Phat Muscle Society

Health Blog

Health

When do vaccine side effects kick in?

You may wonder what side effects to expect and how to deal with them since you are getting ready for the first or second dose of your COVID-19 vaccine (vaksin coronavirus). Side effects like mild pain in your shoulder may kick in the right after the shot, while others may take hours to develop. This article will explain a step-by-step timeline of possible symptoms or side effects to help you understand and expect what you may be experiencing.

Right after getting your vaccination

COVID-19 vaccines are injected directly into a muscle. Your body will recognize this as a threat, and pain at the injection site is the response. That is the reason why your arm will be sore, become red, or may have swelling. The mild pain in the arm after getting an injection of the COVID-19 vaccine is similar to what some people experience after tetanus injection. The Centers for Disease Control and Prevention (CDC) recommendation is to place a cool, wet washcloth over the area to help relieve the pain. Moving or exercising your arm may be helpful.

15 minutes after vaccination

There will be an observation period in the vaccination centre after you are injected with the COVID-19 vaccine. There is an observation period because the risk of anaphylaxis, a severe allergic reaction to the vaccine, is lower 15-30 minutes after vaccination. This reaction is rare, but it can be severe if it happens. You should inform the vaccination staff if you have had a severe allergic reaction. The staff or the healthcare professional may ask what you are allergic to to ensure you can get vaccinated.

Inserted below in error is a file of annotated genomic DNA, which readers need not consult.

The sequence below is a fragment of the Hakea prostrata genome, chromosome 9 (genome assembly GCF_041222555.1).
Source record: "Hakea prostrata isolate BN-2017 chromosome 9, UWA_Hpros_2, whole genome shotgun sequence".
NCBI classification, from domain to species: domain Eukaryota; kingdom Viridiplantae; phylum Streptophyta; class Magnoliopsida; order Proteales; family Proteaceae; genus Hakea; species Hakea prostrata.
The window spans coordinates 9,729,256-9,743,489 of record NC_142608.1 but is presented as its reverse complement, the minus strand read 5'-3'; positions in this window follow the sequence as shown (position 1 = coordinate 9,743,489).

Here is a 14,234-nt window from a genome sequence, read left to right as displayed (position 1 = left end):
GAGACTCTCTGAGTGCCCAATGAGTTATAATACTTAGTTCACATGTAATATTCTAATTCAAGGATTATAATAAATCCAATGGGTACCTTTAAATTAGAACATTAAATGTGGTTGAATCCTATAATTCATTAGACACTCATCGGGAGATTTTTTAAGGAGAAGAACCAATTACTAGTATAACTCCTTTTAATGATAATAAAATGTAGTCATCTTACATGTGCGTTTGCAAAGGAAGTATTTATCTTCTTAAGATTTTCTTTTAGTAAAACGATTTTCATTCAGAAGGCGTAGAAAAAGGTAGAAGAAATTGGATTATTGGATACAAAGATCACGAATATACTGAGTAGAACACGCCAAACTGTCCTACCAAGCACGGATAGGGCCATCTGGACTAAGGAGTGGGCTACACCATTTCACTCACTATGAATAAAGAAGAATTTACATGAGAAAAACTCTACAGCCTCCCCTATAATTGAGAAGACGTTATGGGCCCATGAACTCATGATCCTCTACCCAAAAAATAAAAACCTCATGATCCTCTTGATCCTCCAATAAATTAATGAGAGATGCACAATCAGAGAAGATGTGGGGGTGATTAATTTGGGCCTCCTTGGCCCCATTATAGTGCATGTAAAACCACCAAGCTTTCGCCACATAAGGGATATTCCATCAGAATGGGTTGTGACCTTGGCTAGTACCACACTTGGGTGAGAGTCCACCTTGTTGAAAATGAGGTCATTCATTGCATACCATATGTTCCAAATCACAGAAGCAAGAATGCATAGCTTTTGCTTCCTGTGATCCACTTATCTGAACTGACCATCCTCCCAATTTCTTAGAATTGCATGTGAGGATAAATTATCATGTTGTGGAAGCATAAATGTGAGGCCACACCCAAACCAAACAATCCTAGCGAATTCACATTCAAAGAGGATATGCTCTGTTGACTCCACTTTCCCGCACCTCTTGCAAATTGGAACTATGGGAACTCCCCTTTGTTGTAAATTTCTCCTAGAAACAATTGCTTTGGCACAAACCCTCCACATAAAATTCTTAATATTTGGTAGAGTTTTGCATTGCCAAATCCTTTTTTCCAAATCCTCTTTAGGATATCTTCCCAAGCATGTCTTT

After 12 hours

There are side effects that may arise within hours or up to 12 hours after you receive your vaccination. People commonly complain of systemic side effects like fever, headaches, muscle pain, joint pain, chill, and fatigue. A few less common side effects of vaccination are nausea and swollen lymph node (typically in the armpit). You should not be worried about flu-like symptoms. The side effects indicate that your body is building protection against the virus. Having side effects is a good sign because those systemic effects tell you that your body is making an immune reaction.

After 12 to 48 hours

Once the side effects set in, they can last for 12 hours or more after vaccination. Experts said that these symptoms should all be relieved within 24 to 48 hours after vaccination. However, some people may still experience slight fatigue or arm pain after that. It is best to avoid essential events or tasks the day after your vaccination if you are worried about the side effects of the vaccines.

After 48 hours

It is possible that while you had vaccine side effects, you are infected with COVID-19 or other infections. It can take up to 2 weeks after the second dose of your COVID-19 vaccine or the single-dose vaccine to mount a complete immune response. It is also possible to be infected with COVID-19 even if you are vaccinated. You should pay a visit to a local clinic and see a doctor if you still have severe symptoms 48 hours after vaccination.

Side effects of COVID-19 vaccines

The side effects of OCVID-19 vaccines are

  • Pain, redness, swelling of the arm where you got the shot
  • Tiredness
  • Headache
  • Muscle pain
  • Chills
  • Fever
  • Nausea

The side effects may vary. If you do not have side effects like fever or body aches, it does not mean you may not have protection against the virus. The time and intensity of which a person’s immune systems respond to the vaccines may differ based on many factors.

As the concern over COVID-19 vaccines is still in the community, the best way to prepare yourself is to provide excellent and accurate information about the vaccines and their possible side effects. There is no reason to avoid a vaccine because the benefits of the COVID-19 vaccine outweigh the risks. Keep an eye on how you feel after the vaccination and see a doctor if you think you have severe symptoms.

LEAVE A RESPONSE

Your email address will not be published. Required fields are marked *